I first met Ian Rankin in 1995, at the Nottingham Bouchercon, but by that time I had read and enjoyed several of his novels. In those days, he was living in France and his work was relatively little known. I remember picking up a first edition of his debut short story collection, A Good Hanging, in a gathering of remaindered hardbacks. A couple of quid then, perhaps one hundred now – if you can lay your hands on a copy. When I was asked to take over the editorship of the Crime Writers Association’s annual anthology, Ian was one of the first potential contributors I approached. He promptly obliged with the excellent ‘Herbert in Motion’ – written in a single day and I still recall with appreciation the enthusiastic encouragement he gave me after reading my fourth Harry Devlin novel, Yesterday’s Papers. Following its appearance in Perfectly Criminal, ‘Herbert in Motion’ became a worthy winner of the CWA Short Story Dagger. A few years later, he contributed an equally brilliant story to the CWA’s Golden Jubilee collection, Mysterious Pleasures.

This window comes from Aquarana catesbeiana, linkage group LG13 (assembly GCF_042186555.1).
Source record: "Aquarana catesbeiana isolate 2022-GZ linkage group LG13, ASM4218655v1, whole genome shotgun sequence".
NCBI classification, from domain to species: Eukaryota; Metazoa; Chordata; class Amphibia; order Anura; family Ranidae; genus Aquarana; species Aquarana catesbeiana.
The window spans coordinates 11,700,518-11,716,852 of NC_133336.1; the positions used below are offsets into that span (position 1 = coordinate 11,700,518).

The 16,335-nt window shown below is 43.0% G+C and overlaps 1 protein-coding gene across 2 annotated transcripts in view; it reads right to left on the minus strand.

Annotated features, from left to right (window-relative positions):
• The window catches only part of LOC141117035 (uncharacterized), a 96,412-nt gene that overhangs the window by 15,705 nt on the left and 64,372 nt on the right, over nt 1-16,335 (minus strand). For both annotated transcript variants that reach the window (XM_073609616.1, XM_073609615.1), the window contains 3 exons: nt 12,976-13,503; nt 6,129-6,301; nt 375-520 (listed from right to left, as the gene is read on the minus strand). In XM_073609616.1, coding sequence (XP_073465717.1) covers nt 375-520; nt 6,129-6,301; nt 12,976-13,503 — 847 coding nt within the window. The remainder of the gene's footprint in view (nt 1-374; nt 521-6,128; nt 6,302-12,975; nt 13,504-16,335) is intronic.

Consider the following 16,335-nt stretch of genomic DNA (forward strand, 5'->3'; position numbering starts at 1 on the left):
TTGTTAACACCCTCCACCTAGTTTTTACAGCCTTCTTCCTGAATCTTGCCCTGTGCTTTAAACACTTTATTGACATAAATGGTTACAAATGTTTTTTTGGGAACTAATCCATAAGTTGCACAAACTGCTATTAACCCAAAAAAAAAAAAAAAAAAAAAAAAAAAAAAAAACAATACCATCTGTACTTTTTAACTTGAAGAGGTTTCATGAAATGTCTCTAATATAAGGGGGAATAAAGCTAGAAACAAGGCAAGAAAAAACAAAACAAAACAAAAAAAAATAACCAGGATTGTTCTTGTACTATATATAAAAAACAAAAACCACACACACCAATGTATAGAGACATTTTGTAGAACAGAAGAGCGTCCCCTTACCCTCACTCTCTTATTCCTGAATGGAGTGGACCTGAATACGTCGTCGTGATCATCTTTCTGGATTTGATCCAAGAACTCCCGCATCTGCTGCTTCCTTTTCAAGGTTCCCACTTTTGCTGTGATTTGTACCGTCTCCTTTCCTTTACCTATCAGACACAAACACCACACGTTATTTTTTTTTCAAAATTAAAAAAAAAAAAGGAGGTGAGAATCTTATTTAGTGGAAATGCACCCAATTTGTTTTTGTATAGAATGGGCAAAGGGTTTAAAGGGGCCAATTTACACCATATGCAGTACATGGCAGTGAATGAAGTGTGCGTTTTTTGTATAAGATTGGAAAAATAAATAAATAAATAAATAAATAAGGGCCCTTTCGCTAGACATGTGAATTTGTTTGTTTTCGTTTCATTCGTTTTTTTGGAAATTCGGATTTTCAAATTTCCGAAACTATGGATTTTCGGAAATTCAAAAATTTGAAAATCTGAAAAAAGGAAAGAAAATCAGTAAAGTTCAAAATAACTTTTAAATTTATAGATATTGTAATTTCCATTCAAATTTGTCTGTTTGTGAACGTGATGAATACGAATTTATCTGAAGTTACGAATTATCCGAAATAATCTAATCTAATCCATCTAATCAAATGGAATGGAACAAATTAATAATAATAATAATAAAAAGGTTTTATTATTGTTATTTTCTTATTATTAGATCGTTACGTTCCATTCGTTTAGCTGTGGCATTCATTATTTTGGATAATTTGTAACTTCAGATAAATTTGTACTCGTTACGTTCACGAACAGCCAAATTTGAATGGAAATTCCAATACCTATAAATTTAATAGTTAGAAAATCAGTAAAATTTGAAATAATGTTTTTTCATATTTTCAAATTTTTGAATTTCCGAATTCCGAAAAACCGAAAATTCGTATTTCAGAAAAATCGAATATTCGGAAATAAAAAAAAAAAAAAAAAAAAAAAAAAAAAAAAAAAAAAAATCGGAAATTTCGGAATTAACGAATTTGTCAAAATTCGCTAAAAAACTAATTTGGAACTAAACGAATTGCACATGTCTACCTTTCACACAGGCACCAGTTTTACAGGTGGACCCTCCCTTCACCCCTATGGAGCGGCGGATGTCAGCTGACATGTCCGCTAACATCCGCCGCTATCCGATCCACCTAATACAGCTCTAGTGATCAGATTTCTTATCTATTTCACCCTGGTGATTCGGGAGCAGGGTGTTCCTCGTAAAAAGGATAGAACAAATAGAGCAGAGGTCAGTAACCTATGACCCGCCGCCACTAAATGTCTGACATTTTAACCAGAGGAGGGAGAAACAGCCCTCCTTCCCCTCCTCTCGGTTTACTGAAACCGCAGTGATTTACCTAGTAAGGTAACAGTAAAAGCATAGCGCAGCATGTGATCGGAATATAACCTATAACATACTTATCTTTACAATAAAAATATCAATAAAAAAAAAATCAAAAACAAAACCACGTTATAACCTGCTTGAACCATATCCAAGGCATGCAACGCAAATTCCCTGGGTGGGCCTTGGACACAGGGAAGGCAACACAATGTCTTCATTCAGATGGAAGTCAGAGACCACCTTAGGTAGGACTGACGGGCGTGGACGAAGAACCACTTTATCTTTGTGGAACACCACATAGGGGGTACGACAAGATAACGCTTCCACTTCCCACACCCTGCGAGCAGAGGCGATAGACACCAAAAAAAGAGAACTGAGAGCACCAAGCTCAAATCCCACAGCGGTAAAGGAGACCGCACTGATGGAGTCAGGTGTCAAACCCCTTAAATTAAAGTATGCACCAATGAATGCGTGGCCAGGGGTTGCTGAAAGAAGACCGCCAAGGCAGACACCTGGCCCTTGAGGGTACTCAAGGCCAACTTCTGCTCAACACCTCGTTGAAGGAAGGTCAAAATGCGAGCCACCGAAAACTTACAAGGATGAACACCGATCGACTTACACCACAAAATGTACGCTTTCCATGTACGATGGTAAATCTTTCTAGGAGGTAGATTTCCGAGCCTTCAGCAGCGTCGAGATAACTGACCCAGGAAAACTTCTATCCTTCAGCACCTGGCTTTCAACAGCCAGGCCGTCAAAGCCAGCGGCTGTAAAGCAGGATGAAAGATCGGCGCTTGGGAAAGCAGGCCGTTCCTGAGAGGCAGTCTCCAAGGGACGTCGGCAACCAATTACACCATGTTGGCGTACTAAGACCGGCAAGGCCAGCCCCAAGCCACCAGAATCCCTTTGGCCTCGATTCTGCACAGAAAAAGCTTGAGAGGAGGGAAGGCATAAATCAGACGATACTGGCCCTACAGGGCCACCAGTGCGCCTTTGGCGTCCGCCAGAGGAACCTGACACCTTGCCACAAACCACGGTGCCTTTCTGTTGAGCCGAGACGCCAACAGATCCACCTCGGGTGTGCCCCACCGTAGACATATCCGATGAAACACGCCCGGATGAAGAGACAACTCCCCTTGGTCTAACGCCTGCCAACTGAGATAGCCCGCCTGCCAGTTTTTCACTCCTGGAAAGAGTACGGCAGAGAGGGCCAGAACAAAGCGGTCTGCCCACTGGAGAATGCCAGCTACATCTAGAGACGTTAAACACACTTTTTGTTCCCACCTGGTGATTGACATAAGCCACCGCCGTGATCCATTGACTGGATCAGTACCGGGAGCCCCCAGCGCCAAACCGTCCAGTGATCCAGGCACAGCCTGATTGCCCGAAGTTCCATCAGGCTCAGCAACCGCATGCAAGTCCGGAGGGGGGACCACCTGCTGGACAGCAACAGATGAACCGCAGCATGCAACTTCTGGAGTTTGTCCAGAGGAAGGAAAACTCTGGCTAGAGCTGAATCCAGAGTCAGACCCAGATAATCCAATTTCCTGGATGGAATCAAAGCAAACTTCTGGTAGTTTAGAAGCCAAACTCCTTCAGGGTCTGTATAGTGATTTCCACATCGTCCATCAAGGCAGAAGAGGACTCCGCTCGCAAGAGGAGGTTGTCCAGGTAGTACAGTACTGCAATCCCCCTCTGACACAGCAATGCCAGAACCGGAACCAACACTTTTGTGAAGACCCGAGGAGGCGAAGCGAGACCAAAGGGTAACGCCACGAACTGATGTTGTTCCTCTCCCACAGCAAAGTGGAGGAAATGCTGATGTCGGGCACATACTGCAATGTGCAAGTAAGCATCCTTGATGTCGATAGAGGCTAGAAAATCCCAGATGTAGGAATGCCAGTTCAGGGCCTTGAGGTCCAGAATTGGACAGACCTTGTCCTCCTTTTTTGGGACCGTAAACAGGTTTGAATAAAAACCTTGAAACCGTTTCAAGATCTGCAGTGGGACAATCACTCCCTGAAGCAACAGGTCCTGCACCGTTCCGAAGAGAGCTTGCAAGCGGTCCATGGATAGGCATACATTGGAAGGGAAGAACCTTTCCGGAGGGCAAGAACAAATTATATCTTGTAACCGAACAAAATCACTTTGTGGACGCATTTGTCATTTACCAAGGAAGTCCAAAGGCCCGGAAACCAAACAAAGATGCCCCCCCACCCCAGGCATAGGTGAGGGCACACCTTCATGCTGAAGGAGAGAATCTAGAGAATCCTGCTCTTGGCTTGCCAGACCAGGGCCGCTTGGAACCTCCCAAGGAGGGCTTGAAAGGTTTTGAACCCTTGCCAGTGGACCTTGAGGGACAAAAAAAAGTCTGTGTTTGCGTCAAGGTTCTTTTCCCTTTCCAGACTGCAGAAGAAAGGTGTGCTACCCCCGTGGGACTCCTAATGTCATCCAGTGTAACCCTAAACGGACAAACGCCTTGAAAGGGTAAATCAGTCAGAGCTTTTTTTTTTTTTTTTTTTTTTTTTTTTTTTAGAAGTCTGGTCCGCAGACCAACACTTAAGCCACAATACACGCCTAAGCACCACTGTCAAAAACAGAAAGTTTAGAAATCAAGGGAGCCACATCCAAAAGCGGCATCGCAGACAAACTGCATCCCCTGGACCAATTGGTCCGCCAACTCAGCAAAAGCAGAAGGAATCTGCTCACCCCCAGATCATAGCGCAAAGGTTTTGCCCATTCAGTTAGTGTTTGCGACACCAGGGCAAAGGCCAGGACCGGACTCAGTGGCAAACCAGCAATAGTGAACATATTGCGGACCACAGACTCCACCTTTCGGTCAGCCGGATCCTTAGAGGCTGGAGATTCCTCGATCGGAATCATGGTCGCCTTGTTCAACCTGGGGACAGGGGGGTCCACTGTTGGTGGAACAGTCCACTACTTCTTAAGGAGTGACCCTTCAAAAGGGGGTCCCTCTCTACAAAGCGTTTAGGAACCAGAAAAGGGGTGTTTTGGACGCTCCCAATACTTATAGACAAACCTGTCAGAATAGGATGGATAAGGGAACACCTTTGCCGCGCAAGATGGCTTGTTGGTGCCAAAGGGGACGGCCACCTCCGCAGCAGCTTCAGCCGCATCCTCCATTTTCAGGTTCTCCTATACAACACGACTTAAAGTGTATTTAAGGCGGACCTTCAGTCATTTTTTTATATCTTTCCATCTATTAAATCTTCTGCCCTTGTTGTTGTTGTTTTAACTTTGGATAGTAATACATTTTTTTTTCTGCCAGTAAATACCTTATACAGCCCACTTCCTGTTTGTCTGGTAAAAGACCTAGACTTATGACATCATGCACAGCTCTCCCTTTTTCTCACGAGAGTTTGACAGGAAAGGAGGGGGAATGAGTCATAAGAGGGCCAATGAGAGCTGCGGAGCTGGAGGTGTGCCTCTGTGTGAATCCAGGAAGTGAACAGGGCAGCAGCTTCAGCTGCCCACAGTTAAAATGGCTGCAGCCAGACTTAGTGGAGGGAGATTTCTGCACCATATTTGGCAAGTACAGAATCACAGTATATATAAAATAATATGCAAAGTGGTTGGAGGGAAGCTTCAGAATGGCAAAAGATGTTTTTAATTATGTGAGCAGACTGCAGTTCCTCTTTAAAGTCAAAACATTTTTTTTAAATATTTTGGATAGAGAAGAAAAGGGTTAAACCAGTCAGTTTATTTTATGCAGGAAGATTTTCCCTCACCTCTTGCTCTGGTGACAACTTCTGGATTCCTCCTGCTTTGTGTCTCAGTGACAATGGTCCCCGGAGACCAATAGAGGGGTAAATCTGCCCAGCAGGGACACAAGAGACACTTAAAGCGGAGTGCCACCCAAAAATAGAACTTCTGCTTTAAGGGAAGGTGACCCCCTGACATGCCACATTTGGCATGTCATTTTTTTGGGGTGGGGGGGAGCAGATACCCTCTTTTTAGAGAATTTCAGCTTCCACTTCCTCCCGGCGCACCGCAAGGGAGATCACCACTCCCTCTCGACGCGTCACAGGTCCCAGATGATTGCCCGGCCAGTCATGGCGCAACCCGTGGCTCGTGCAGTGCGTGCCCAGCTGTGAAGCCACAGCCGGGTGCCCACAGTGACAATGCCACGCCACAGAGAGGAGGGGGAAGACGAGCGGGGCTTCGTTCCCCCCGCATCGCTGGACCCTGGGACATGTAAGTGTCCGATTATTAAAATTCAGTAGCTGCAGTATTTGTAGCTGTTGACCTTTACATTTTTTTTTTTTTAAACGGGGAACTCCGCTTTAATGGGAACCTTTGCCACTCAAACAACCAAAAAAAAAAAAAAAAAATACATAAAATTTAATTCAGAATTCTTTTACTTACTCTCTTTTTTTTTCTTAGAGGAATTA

The turning point in Ian’s career came with the publication of Black & Blue in 1997. The first edition had a very small print run, but the book took the Rebus series to fresh heights and from then on, he has never looked back. Ian shares my taste for pop music, and for borrowing titles from songs for crime novels. Hence the inscription to my copy of this terrific novel: ‘From one song title fan to another – long live the 60s!’ And it’s accompanied by his noughts and crosses doodle – a reference to the title of the first Rebus, Knots and Crosses.